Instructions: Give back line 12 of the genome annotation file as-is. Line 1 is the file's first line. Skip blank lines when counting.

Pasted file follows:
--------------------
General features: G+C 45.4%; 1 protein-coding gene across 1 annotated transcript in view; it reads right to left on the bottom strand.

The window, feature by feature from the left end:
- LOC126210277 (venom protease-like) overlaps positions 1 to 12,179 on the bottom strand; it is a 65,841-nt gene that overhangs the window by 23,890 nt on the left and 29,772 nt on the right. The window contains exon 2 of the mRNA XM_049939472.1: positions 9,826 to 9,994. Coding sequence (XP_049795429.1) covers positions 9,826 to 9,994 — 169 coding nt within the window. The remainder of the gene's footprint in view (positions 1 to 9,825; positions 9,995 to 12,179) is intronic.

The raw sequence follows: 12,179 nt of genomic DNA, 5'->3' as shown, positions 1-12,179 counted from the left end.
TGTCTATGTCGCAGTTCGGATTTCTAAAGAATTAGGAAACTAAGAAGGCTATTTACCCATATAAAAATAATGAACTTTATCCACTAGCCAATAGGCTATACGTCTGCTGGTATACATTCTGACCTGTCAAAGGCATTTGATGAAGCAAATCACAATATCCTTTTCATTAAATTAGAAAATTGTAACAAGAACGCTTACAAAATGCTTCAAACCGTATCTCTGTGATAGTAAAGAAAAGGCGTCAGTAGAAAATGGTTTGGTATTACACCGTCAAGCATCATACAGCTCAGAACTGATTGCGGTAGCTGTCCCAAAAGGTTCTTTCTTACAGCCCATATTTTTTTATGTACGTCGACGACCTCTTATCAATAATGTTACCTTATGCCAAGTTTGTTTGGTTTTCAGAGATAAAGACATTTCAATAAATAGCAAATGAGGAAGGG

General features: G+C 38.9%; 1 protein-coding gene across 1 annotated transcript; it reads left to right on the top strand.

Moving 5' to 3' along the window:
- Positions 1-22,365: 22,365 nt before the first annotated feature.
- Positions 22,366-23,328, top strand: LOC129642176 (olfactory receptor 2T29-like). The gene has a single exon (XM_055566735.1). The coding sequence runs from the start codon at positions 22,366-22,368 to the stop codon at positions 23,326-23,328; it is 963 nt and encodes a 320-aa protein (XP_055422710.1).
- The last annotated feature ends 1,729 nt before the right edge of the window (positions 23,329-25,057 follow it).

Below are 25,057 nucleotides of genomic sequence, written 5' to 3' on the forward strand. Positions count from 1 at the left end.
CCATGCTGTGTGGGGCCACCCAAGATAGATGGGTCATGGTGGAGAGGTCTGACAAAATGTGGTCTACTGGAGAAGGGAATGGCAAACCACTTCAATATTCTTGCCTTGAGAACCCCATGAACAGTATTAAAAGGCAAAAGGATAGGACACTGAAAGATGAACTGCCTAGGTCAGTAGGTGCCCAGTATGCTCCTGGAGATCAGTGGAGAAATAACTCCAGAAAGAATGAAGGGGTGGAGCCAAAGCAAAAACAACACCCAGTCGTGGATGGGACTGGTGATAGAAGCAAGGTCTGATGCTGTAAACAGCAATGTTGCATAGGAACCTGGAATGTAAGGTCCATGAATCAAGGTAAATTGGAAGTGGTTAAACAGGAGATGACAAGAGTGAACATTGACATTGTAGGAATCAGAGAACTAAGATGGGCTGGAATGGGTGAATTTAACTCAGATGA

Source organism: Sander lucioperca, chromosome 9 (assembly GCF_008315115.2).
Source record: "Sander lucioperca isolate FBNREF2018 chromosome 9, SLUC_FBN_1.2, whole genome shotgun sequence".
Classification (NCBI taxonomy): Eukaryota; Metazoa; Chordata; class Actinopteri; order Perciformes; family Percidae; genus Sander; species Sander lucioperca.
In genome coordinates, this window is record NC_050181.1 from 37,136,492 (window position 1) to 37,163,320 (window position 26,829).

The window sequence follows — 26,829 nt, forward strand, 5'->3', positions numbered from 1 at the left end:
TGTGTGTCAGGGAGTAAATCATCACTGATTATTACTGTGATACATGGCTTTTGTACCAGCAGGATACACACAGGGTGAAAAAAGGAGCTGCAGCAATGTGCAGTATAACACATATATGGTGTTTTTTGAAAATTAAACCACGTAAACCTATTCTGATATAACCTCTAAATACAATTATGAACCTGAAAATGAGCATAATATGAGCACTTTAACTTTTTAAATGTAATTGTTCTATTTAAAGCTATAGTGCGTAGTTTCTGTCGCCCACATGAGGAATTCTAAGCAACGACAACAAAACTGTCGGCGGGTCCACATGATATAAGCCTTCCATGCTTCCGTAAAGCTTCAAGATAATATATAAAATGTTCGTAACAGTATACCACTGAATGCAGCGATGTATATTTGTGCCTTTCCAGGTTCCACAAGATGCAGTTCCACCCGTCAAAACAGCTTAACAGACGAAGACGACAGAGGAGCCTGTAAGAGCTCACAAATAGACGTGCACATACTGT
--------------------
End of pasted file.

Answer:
CCATGCTGTGTGGGGCCACCCAAGATAGATGGGTCATGGTGGAGAGGTCTGACAAAATGTGGTCTACTGGAGAAGGGAATGGCAAACCACTTCAATATTCTTGCCTTGAGAACCCCATGAACAGTATTAAAAGGCAAAAGGATAGGACACTGAAAGATGAACTGCCTAGGTCAGTAGGTGCCCAGTATGCTCCTGGAGATCAGTGGAGAAATAACTCCAGAAAGAATGAAGGGGTGGAGCCAAAGCAAAAACAACACCCAGTCGTGGATGGGACTGGTGATAGAAGCAAGGTCTGATGCTGTAAACAGCAATGTTGCATAGGAACCTGGAATGTAAGGTCCATGAATCAAGGTAAATTGGAAGTGGTTAAACAGGAGATGACAAGAGTGAACATTGACATTGTAGGAATCAGAGAACTAAGATGGGCTGGAATGGGTGAATTTAACTCAGATGA